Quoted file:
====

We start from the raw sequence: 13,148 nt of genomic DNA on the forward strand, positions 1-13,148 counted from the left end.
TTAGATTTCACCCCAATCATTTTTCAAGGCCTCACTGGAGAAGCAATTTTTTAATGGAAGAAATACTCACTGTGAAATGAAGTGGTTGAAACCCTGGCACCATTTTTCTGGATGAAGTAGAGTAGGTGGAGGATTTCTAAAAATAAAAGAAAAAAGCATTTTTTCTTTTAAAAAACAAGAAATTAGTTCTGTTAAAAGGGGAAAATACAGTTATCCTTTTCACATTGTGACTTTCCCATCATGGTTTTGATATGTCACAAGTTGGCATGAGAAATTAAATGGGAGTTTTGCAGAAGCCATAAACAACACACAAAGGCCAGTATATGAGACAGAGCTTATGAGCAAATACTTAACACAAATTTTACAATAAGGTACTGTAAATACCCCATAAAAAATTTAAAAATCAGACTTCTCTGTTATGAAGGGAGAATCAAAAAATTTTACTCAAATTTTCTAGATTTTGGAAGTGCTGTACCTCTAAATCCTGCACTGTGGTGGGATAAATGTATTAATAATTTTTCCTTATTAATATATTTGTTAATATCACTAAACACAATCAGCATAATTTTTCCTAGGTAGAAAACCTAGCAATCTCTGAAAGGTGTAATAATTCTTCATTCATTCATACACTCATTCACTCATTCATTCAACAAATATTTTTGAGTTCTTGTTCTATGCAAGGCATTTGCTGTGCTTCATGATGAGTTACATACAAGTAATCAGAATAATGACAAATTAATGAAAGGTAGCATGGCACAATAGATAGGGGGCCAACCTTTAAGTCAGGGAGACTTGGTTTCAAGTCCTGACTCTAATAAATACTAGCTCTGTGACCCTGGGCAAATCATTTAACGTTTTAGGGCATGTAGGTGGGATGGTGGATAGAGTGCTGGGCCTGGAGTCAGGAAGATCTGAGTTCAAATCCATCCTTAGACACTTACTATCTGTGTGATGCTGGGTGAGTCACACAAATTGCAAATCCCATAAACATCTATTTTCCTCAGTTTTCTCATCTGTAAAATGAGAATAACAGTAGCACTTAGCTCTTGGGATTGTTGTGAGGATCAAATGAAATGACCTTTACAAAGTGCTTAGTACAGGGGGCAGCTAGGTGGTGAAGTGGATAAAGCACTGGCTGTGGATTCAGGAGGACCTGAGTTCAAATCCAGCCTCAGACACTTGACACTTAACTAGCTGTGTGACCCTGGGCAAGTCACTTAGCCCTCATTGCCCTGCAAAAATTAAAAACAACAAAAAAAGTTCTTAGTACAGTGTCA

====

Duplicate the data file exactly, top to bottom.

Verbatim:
We start from the raw sequence: 13,148 nt of genomic DNA on the forward strand, positions 1-13,148 counted from the left end.
TTAGATTTCACCCCAATCATTTTTCAAGGCCTCACTGGAGAAGCAATTTTTTAATGGAAGAAATACTCACTGTGAAATGAAGTGGTTGAAACCCTGGCACCATTTTTCTGGATGAAGTAGAGTAGGTGGAGGATTTCTAAAAATAAAAGAAAAAAGCATTTTTTCTTTTAAAAAACAAGAAATTAGTTCTGTTAAAAGGGGAAAATACAGTTATCCTTTTCACATTGTGACTTTCCCATCATGGTTTTGATATGTCACAAGTTGGCATGAGAAATTAAATGGGAGTTTTGCAGAAGCCATAAACAACACACAAAGGCCAGTATATGAGACAGAGCTTATGAGCAAATACTTAACACAAATTTTACAATAAGGTACTGTAAATACCCCATAAAAAATTTAAAAATCAGACTTCTCTGTTATGAAGGGAGAATCAAAAAATTTTACTCAAATTTTCTAGATTTTGGAAGTGCTGTACCTCTAAATCCTGCACTGTGGTGGGATAAATGTATTAATAATTTTTCCTTATTAATATATTTGTTAATATCACTAAACACAATCAGCATAATTTTTCCTAGGTAGAAAACCTAGCAATCTCTGAAAGGTGTAATAATTCTTCATTCATTCATACACTCATTCACTCATTCATTCAACAAATATTTTTGAGTTCTTGTTCTATGCAAGGCATTTGCTGTGCTTCATGATGAGTTACATACAAGTAATCAGAATAATGACAAATTAATGAAAGGTAGCATGGCACAATAGATAGGGGGCCAACCTTTAAGTCAGGGAGACTTGGTTTCAAGTCCTGACTCTAATAAATACTAGCTCTGTGACCCTGGGCAAATCATTTAACGTTTTAGGGCATGTAGGTGGGATGGTGGATAGAGTGCTGGGCCTGGAGTCAGGAAGATCTGAGTTCAAATCCATCCTTAGACACTTACTATCTGTGTGATGCTGGGTGAGTCACACAAATTGCAAATCCCATAAACATCTATTTTCCTCAGTTTTCTCATCTGTAAAATGAGAATAACAGTAGCACTTAGCTCTTGGGATTGTTGTGAGGATCAAATGAAATGACCTTTACAAAGTGCTTAGTACAGGGGGCAGCTAGGTGGTGAAGTGGATAAAGCACTGGCTGTGGATTCAGGAGGACCTGAGTTCAAATCCAGCCTCAGACACTTGACACTTAACTAGCTGTGTGACCCTGGGCAAGTCACTTAGCCCTCATTGCCCTGCAAAAATTAAAAACAACAAAAAAAGTTCTTAGTACAGTGTCA